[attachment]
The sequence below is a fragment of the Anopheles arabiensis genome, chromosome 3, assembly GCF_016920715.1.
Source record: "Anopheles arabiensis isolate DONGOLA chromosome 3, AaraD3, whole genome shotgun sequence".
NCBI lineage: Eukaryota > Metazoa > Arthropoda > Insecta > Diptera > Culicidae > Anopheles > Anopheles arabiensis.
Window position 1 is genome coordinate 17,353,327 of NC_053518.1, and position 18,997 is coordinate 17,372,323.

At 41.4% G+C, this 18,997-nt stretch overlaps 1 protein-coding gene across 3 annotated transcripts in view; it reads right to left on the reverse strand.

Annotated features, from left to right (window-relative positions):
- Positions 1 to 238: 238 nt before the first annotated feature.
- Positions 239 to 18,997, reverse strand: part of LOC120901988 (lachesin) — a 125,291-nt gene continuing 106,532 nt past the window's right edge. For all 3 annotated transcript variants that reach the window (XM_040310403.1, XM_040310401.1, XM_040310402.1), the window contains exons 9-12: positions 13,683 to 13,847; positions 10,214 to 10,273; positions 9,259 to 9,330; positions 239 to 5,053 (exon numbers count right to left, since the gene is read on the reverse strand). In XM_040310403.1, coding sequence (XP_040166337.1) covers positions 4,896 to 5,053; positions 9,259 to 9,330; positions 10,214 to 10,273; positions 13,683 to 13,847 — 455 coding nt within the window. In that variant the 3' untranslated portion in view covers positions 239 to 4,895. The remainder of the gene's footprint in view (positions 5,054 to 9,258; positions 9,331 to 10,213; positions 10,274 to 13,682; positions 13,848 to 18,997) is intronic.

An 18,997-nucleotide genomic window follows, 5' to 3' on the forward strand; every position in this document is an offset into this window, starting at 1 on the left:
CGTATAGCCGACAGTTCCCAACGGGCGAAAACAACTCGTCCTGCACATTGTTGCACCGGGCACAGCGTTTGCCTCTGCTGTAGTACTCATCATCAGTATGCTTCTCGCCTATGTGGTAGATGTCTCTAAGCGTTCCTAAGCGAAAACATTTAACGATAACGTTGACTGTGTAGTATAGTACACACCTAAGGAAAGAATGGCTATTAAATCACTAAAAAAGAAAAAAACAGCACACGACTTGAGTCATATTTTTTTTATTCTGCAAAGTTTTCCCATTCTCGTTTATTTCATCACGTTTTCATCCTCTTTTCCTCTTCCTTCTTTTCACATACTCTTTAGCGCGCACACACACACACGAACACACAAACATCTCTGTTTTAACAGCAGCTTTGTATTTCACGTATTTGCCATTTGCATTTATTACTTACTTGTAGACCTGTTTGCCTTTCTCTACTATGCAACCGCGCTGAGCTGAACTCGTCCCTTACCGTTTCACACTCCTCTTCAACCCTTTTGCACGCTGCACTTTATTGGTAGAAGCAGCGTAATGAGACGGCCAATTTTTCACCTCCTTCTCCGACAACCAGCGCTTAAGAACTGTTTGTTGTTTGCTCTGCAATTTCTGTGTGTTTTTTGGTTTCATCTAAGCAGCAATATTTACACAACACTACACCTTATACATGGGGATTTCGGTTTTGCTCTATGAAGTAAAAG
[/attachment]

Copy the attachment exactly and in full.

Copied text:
The sequence below is a fragment of the Anopheles arabiensis genome, chromosome 3, assembly GCF_016920715.1.
Source record: "Anopheles arabiensis isolate DONGOLA chromosome 3, AaraD3, whole genome shotgun sequence".
NCBI lineage: Eukaryota > Metazoa > Arthropoda > Insecta > Diptera > Culicidae > Anopheles > Anopheles arabiensis.
Window position 1 is genome coordinate 17,353,327 of NC_053518.1, and position 18,997 is coordinate 17,372,323.

At 41.4% G+C, this 18,997-nt stretch overlaps 1 protein-coding gene across 3 annotated transcripts in view; it reads right to left on the reverse strand.

Annotated features, from left to right (window-relative positions):
- Positions 1 to 238: 238 nt before the first annotated feature.
- Positions 239 to 18,997, reverse strand: part of LOC120901988 (lachesin) — a 125,291-nt gene continuing 106,532 nt past the window's right edge. For all 3 annotated transcript variants that reach the window (XM_040310403.1, XM_040310401.1, XM_040310402.1), the window contains exons 9-12: positions 13,683 to 13,847; positions 10,214 to 10,273; positions 9,259 to 9,330; positions 239 to 5,053 (exon numbers count right to left, since the gene is read on the reverse strand). In XM_040310403.1, coding sequence (XP_040166337.1) covers positions 4,896 to 5,053; positions 9,259 to 9,330; positions 10,214 to 10,273; positions 13,683 to 13,847 — 455 coding nt within the window. In that variant the 3' untranslated portion in view covers positions 239 to 4,895. The remainder of the gene's footprint in view (positions 5,054 to 9,258; positions 9,331 to 10,213; positions 10,274 to 13,682; positions 13,848 to 18,997) is intronic.

An 18,997-nucleotide genomic window follows, 5' to 3' on the forward strand; every position in this document is an offset into this window, starting at 1 on the left:
CGTATAGCCGACAGTTCCCAACGGGCGAAAACAACTCGTCCTGCACATTGTTGCACCGGGCACAGCGTTTGCCTCTGCTGTAGTACTCATCATCAGTATGCTTCTCGCCTATGTGGTAGATGTCTCTAAGCGTTCCTAAGCGAAAACATTTAACGATAACGTTGACTGTGTAGTATAGTACACACCTAAGGAAAGAATGGCTATTAAATCACTAAAAAAGAAAAAAACAGCACACGACTTGAGTCATATTTTTTTTATTCTGCAAAGTTTTCCCATTCTCGTTTATTTCATCACGTTTTCATCCTCTTTTCCTCTTCCTTCTTTTCACATACTCTTTAGCGCGCACACACACACACGAACACACAAACATCTCTGTTTTAACAGCAGCTTTGTATTTCACGTATTTGCCATTTGCATTTATTACTTACTTGTAGACCTGTTTGCCTTTCTCTACTATGCAACCGCGCTGAGCTGAACTCGTCCCTTACCGTTTCACACTCCTCTTCAACCCTTTTGCACGCTGCACTTTATTGGTAGAAGCAGCGTAATGAGACGGCCAATTTTTCACCTCCTTCTCCGACAACCAGCGCTTAAGAACTGTTTGTTGTTTGCTCTGCAATTTCTGTGTGTTTTTTGGTTTCATCTAAGCAGCAATATTTACACAACACTACACCTTATACATGGGGATTTCGGTTTTGCTCTATGAAGTAAAAG